Kevin A Onyia – 2nd expert on this subject based on the ideXlab platform

  • Abortifacient properties of alligator pepper ( Aframomum melegueta ) seeds
    Journal of Pharmacy & Bioresources, 2011
    Co-Authors: Ute Inegbenebor, Kemakolam Amadi, Maureen Ebomoyi, Kevin A Onyia

    Abstract:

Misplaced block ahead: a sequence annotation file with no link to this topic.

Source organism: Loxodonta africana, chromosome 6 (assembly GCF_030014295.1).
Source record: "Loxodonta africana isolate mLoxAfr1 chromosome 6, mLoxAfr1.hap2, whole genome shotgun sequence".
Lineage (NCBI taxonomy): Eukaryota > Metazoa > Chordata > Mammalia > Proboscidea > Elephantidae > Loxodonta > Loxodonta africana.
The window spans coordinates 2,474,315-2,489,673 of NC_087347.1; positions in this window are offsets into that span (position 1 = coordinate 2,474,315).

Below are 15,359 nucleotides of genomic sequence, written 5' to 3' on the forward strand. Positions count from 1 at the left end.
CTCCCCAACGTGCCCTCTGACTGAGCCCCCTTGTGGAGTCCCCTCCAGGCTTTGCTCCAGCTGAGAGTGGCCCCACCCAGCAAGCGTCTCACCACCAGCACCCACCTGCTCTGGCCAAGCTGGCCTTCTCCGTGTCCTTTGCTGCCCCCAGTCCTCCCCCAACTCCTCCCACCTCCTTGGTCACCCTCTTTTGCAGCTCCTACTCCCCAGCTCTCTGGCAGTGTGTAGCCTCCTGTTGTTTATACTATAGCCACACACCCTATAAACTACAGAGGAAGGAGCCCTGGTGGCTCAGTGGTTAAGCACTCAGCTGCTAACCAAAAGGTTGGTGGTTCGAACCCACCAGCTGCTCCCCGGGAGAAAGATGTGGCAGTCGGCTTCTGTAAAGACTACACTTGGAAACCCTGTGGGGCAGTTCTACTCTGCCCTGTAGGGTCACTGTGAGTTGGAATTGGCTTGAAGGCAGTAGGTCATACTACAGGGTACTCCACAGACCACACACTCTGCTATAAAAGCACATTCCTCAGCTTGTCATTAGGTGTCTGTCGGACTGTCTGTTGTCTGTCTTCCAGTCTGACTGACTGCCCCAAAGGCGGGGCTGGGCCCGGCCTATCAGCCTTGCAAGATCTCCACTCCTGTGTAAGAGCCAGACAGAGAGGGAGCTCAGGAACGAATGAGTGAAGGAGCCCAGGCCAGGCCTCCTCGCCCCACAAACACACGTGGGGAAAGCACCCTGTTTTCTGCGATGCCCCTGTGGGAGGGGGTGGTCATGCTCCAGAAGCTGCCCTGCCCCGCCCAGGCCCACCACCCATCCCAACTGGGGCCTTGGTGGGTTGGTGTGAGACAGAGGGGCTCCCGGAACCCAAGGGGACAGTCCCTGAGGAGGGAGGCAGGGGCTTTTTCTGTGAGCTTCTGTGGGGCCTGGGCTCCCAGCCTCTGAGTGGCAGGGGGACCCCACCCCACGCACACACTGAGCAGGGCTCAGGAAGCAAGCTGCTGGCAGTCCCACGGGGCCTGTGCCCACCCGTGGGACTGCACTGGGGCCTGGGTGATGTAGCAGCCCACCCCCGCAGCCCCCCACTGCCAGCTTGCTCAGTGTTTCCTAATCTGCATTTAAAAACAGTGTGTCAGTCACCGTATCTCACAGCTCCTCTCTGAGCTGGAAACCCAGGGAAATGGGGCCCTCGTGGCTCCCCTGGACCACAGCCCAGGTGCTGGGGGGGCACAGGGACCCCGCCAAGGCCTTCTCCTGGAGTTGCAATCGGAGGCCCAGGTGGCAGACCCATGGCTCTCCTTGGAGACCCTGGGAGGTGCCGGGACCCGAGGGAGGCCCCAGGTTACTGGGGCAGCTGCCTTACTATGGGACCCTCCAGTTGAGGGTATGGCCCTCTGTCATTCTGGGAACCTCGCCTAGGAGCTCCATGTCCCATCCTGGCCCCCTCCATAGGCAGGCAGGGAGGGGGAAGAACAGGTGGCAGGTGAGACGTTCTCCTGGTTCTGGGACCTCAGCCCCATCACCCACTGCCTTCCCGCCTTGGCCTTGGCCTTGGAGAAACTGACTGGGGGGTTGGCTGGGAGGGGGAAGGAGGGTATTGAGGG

Alligator pepper ( Aframomum melegueta ) is used in the Surinam cuisine to flavour dishes such as vegetables (okra and tomatoes recipes), soups (lentil and chicken) and fish recipes. It has a wide use and the eating does not exclude pregnant women who actually use it to terminate unwanted pregnancy. A large percentage of maternal deaths in Nigeria is related to unsafe abortions. Abortifacient drugs are not generally available in the country which has restrictive abortion laws. To investigate possible abortifacient effect of Aframomum melegueta seeds, three groups of pregnant female Wistar albino rats were used. Group one, served as control, received no alligator pepper. Groups two and three were given aqueous extract of and the granulated alligator pepper respectively. Every group was fed normal rat chow while tap water was allowed ad libitum for the period of gestation. The results showed that the number and mean weight of litters were not significant between control and aqueous recipient groups suggesting that the extract had no deleterious effect on fertility. However group three that received granulated alligator pepper in doses above 4.0mg/kg body weight did not litter. While not advocating abortion the dose if worked out in humans could be utilized in fertility clinics, as a safe abortifacient if the mother’s life is seriously endangered by the pregnancy. Keywords: Abortifacient; Alligator pepper; Aframomum melegueta ; Seeds